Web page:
By that time Drew was there too and we spent an hour in the waiting room looking at magazines. Note to self: If I ever do get pregnant, I have to stay away from these. It seems like every single cute baby picture is followed by some horrific story about sore nipples and hemorrhoids. Ick.
The rest of the procedure was pretty painless and speckled with inappropriate sperm jokes courtesy of my doctor. He is awesome. I won't know if this worked for a couple of weeks, but I hope that I will be able to find all of this funny even if I do have to do it two or three or four more times.
Tuesday, January 20, 2009
That's my computer screen at work. Thank you, MSNBC. And the New York Times, when MSNBC froze.
Today was amazing, but I have to say that I think all of my emotional energies were spent on election night, so today I was happy that the Inauguration went smoothly and that now we can get on with fixing everything that's been screwed up in the past eight years.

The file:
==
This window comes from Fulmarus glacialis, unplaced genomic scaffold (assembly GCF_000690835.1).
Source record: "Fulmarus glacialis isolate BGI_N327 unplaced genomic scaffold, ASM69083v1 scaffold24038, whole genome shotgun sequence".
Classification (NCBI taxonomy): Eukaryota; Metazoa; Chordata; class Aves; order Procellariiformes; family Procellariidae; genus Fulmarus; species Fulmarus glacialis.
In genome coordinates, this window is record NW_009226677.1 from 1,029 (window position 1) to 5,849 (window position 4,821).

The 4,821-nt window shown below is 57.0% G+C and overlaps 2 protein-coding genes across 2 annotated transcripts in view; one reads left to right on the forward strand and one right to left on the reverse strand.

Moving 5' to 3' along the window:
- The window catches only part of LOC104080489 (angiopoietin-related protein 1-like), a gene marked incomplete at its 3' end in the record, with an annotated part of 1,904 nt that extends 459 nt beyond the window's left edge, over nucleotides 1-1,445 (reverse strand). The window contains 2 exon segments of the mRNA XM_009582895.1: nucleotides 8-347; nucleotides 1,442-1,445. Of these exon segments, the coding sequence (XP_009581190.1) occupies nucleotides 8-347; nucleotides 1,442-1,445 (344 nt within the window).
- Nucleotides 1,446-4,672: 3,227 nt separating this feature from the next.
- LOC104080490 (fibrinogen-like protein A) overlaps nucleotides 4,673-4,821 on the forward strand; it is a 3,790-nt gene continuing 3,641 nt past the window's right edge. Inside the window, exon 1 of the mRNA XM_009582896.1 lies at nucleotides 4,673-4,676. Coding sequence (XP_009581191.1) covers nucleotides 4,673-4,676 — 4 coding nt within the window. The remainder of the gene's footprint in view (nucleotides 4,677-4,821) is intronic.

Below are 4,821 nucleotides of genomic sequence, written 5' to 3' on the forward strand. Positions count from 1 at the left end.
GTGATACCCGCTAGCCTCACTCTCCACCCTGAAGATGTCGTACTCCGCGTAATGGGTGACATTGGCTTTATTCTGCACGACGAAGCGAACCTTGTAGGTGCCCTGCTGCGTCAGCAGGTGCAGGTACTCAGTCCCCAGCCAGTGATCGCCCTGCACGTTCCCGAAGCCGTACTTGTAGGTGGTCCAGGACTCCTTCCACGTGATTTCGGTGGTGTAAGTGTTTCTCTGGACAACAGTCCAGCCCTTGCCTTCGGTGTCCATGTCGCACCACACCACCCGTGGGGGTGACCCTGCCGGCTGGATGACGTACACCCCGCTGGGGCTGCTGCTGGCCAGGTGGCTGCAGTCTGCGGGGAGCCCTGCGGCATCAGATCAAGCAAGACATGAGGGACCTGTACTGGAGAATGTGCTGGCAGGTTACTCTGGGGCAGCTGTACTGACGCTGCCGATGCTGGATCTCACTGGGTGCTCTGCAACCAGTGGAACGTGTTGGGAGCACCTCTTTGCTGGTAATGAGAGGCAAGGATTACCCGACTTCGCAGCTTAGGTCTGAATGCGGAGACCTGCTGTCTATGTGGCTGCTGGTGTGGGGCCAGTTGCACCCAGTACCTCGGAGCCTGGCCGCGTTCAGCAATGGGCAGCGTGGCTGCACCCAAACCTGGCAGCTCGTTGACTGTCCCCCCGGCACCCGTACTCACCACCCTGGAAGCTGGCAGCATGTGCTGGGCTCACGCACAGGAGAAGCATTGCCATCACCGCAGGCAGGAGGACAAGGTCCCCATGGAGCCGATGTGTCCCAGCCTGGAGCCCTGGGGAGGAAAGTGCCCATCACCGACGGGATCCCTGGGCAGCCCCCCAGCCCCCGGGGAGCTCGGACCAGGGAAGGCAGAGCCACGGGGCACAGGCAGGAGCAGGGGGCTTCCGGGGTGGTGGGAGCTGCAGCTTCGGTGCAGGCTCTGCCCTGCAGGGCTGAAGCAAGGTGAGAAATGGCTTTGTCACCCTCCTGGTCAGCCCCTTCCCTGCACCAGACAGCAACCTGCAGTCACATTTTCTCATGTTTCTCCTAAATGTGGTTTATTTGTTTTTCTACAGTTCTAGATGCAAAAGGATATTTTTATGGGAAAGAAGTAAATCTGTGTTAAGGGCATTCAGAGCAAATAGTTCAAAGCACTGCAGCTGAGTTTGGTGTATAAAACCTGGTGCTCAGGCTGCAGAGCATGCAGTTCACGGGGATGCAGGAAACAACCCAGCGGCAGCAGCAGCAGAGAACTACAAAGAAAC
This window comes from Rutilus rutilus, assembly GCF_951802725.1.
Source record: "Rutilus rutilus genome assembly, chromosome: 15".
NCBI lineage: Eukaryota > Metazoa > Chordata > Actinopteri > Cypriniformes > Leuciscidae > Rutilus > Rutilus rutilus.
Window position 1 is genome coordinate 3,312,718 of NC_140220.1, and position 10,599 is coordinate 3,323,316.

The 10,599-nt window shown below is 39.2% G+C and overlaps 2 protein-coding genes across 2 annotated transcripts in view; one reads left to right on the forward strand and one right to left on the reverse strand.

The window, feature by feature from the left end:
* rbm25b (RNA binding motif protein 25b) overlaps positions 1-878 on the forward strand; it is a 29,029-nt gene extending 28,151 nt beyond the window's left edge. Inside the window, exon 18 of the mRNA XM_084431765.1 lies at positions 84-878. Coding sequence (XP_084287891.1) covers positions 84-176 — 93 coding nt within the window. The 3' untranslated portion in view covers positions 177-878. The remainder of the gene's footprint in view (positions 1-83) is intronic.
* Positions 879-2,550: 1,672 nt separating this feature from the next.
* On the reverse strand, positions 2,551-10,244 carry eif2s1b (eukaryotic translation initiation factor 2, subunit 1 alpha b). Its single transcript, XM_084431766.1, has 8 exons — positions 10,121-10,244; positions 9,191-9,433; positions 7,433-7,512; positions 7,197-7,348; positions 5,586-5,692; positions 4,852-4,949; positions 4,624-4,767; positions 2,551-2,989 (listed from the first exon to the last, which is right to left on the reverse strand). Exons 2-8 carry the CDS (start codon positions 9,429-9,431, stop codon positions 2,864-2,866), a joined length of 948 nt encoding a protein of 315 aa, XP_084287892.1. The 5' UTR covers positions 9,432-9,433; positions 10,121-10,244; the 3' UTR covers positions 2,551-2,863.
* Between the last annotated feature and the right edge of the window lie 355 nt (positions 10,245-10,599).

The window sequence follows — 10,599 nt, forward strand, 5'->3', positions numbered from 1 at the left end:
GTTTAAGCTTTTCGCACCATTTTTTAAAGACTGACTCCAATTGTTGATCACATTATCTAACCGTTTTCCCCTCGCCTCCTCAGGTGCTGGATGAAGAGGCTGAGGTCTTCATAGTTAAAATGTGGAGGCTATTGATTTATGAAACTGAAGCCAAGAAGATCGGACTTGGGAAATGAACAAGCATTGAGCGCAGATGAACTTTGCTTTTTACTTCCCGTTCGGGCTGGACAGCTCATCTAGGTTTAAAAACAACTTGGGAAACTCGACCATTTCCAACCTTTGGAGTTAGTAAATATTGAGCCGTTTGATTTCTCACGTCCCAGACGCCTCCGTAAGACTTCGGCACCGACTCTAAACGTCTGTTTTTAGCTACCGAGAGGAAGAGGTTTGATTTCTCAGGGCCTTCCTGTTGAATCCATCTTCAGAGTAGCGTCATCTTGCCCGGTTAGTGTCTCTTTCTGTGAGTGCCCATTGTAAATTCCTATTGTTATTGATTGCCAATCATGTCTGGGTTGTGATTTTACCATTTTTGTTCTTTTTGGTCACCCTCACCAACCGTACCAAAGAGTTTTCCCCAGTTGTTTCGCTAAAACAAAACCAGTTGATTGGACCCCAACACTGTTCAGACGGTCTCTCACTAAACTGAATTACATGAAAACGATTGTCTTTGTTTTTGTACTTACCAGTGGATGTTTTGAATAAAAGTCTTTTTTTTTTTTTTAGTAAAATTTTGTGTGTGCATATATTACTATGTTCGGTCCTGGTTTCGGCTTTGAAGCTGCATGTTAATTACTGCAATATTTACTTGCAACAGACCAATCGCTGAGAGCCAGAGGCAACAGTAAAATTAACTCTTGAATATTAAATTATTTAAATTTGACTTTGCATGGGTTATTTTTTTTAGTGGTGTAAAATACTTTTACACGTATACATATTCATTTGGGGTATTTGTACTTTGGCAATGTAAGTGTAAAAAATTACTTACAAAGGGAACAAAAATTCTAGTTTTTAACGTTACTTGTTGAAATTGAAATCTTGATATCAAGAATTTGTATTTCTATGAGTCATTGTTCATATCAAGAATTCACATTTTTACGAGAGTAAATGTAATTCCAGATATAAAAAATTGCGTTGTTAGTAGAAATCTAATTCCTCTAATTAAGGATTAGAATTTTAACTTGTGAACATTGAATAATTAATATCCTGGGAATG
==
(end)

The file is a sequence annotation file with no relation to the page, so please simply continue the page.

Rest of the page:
I usualy forget about the fact that I am an American citizen - but today I remembered. It was awesome.
Friday, January 16, 2009
Here is a log of stuff that got me through, in no particular order:
1. Nyquil ($6.99)
2. New haircut ($75.00)
3. Aveda Lip Saver lip balm ($8.50)
4. Book: Homecoming by Bernhard Schlink ($15.00)
5. New lingerie (too much)
6. Mopey songs from iTunes - Duffy, Brooke Waggoner, Iron & Wine ($20.00)
7. Three hours of pounding clay in pottery class ($200 for six weeks)
8. Cosmopolitan - upcoming this evening ($9.00)
9. Filling half of my Moleskin diary ($14.00)
The feeling that everything will be OK eventually: priceless.
P.S. One of the pieces I wrote a while ago for the Christian Science Monitor was quoted in a book - how cool is that? (See bottom of page 254)